A Superior Court Judge leveled a $2.4 million penalty on San Francisco landlord Anne Kihagi today, finding that Kihagi harassed, exploited, and wrongfully evicted tenants in the many rent-controlled buildings she owns.
The city sued Kihagi in 2015. Among many other charges, City Attorney Dennis Herrera said:
Kihagi or her agents interrupted gas, electric, water, and cable service; disrupted mail service; failed to cash rent checks only to later claim them as untimely; backdated correspondence and notices; violated tenants’ privacy by entering their apartments without required notice [...] and even retaliated against tenants who cooperated with city inspectors by installing video surveillance cameras aimed at the residents’ front doors.
Kihagi, who began buying up San Francisco properties in 2013, even threatened a tenant’s cat, according to the suit. Herrera noted that many of the tenants were elderly, including a “bedridden 91-year-old great grandmother.”
“I’ve gone after a lot of lawless landlords in my time, but Anne Kihagi has a special place reserved for her in San Francisco’s abusive landlord hall of fame,” Herrera told the San Francisco Chronicle.
Just last week, Kihagi received a five-day jail sentence in West Hollywood owing to a nearly decade-long legal fight. Kihagi’s attorney claimed the charges were a smear by tenants groups.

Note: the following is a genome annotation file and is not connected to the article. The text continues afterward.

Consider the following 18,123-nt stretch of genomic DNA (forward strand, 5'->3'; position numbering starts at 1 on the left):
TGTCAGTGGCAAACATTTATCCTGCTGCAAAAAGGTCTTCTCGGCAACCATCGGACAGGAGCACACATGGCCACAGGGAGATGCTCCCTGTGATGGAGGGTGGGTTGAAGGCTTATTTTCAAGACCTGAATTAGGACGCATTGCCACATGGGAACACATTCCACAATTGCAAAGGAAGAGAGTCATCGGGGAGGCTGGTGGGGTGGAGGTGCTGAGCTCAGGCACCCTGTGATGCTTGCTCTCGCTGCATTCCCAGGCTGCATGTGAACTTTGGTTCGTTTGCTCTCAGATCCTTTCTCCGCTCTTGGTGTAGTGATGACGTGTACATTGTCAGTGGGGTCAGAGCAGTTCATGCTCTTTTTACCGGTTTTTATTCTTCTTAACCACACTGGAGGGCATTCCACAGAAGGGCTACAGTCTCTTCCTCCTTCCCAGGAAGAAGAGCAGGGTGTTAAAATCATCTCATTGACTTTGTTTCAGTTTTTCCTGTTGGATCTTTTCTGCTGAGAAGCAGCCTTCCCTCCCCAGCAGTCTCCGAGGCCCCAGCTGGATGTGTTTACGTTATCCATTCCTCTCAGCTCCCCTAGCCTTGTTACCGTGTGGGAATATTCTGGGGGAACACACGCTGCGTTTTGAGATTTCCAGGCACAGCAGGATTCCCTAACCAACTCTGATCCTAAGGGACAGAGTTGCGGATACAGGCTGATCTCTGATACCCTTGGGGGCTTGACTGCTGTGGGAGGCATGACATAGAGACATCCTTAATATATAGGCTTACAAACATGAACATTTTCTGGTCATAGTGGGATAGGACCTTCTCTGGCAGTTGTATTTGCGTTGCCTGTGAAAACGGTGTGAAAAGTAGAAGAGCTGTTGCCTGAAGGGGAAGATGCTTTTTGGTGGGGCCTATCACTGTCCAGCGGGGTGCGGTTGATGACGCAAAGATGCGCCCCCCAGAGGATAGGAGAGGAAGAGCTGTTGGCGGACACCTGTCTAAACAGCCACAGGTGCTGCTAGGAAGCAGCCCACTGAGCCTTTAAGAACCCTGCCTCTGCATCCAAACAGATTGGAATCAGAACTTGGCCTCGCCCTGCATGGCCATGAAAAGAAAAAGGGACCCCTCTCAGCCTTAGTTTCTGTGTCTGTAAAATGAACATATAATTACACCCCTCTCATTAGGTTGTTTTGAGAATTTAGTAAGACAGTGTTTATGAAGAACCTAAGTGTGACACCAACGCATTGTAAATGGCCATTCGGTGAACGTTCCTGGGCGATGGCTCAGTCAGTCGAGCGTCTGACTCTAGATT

During the San Francisco case, Kihagi kept up a blog about being a San Francisco landlord, although it hasn’t updated since August 2016.
She never wrote about the litigation, but often criticized rent control laws, rent control tenants, and the plight of landlords:
For those wondering what rent control is like around the country, let’s just say that when it comes to tenant bias, San Francisco is King of them all. [...] The San Francisco Rent Control system is broken. I believe it’s extremely prejudicial to Owners. However, part of the problem is that the owners as a group are not organized and often afraid to even speak up.
Herrera says Kihagi owns more than 50 rent-controlled apartments in the city.
Judge Angela Bradstreet’s decision cited Kihagi and her co-defendant’s “complete lack of understanding of the unlawfulness of their conduct” and “persistent pattern of bad faith harassment, retaliation, and fraud.”
On top of the fines, Kihagi must pay the city’s legal fees (several more million dollars) and hire a property manager to handle her buildings. Kihagi’s buildings altogether cost her $24 million.